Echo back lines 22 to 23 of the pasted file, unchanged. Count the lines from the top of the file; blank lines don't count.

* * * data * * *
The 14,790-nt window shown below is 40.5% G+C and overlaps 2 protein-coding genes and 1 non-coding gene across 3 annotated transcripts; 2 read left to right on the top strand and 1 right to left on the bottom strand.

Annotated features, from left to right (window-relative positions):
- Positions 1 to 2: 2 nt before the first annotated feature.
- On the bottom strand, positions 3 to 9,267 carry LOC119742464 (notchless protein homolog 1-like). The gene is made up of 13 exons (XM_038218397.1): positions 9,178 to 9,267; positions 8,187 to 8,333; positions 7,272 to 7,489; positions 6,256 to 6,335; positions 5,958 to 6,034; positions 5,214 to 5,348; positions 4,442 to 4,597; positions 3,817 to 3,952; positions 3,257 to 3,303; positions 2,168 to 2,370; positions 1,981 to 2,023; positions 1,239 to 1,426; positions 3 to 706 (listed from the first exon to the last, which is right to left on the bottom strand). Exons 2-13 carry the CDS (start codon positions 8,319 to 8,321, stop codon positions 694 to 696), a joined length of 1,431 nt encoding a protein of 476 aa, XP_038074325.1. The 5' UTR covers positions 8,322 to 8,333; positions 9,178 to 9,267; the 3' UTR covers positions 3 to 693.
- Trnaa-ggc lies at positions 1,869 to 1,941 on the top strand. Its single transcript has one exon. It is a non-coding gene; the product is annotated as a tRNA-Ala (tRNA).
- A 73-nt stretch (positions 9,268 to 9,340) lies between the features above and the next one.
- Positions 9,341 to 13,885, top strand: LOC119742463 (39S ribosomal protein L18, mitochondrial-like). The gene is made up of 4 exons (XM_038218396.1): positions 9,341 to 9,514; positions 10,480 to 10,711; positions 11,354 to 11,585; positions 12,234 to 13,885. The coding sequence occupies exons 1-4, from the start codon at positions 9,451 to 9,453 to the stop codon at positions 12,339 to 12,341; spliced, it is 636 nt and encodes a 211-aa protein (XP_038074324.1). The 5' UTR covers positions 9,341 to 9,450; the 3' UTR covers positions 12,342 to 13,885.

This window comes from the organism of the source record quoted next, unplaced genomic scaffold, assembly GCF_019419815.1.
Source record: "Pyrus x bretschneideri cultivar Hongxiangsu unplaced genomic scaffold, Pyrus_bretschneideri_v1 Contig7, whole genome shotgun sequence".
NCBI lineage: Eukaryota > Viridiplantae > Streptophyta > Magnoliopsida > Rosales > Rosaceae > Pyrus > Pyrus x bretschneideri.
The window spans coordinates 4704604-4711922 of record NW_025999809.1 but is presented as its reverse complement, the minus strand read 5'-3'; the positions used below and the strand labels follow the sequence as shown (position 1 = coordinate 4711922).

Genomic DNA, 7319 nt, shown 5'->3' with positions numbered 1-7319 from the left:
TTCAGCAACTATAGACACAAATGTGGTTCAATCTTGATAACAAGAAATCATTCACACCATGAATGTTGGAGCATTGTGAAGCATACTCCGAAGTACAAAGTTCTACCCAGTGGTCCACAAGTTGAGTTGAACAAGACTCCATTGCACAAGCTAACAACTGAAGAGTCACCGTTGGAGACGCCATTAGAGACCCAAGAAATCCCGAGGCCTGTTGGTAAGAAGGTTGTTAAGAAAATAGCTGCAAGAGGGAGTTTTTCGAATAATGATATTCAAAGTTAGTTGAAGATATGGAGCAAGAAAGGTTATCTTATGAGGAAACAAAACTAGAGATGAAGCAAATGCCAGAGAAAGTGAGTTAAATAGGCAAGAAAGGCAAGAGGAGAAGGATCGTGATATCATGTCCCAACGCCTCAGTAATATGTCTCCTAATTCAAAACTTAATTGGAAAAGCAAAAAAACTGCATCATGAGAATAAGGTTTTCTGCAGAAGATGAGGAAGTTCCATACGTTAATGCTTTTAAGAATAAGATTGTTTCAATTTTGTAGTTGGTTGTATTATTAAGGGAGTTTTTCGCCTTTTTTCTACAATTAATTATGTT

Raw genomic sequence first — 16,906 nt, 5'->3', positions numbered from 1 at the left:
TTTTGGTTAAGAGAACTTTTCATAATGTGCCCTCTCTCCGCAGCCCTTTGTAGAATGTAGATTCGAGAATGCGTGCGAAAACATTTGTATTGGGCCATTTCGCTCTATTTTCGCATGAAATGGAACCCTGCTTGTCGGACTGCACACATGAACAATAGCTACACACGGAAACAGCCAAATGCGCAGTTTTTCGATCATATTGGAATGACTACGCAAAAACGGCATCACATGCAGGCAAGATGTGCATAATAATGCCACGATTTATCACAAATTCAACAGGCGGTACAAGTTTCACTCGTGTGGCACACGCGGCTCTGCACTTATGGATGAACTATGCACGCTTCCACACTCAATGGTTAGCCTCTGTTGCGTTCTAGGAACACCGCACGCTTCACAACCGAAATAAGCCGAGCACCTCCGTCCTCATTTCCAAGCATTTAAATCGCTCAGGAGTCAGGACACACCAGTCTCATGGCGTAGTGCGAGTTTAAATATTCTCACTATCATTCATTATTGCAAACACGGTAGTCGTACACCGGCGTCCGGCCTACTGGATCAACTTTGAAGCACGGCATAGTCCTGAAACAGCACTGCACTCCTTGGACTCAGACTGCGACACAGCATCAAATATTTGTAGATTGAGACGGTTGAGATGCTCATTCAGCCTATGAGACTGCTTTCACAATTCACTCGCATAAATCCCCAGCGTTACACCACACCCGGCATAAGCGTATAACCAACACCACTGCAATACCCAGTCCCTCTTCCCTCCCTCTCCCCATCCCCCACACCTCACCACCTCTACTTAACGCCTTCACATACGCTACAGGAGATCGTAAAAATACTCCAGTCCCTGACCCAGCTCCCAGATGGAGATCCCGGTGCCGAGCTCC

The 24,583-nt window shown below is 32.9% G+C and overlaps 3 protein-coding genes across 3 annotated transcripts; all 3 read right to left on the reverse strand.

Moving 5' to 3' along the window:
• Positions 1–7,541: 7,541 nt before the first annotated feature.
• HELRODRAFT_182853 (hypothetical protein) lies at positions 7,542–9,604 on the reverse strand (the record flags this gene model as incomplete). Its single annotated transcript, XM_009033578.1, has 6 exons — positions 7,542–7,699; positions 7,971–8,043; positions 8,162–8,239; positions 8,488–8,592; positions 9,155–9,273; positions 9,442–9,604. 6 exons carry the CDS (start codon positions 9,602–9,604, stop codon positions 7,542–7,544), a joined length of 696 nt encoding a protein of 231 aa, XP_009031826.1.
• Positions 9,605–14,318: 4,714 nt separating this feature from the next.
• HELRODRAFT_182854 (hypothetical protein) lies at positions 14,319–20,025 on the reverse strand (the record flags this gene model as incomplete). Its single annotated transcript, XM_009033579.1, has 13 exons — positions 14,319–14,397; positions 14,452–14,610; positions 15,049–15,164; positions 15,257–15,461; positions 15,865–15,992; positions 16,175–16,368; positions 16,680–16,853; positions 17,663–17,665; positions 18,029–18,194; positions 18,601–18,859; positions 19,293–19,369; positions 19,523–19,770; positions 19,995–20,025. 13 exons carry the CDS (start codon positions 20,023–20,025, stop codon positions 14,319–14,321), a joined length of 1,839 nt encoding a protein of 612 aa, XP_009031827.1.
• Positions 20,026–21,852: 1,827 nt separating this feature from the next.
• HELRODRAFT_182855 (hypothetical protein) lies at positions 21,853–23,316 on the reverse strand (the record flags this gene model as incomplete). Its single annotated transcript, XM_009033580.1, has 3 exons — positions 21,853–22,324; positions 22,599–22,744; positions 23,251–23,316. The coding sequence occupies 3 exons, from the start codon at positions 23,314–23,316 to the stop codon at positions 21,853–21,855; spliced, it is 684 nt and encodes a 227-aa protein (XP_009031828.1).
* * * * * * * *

• Positions 20,026–21,852: 1,827 nt separating this feature from the next.
• HELRODRAFT_182855 (hypothetical protein) lies at positions 21,853–23,316 on the reverse strand (the record flags this gene model as incomplete). Its single annotated transcript, XM_009033580.1, has 3 exons — positions 21,853–22,324; positions 22,599–22,744; positions 23,251–23,316. The coding sequence occupies 3 exons, from the start codon at positions 23,314–23,316 to the stop codon at positions 21,853–21,855; spliced, it is 684 nt and encodes a 227-aa protein (XP_009031828.1).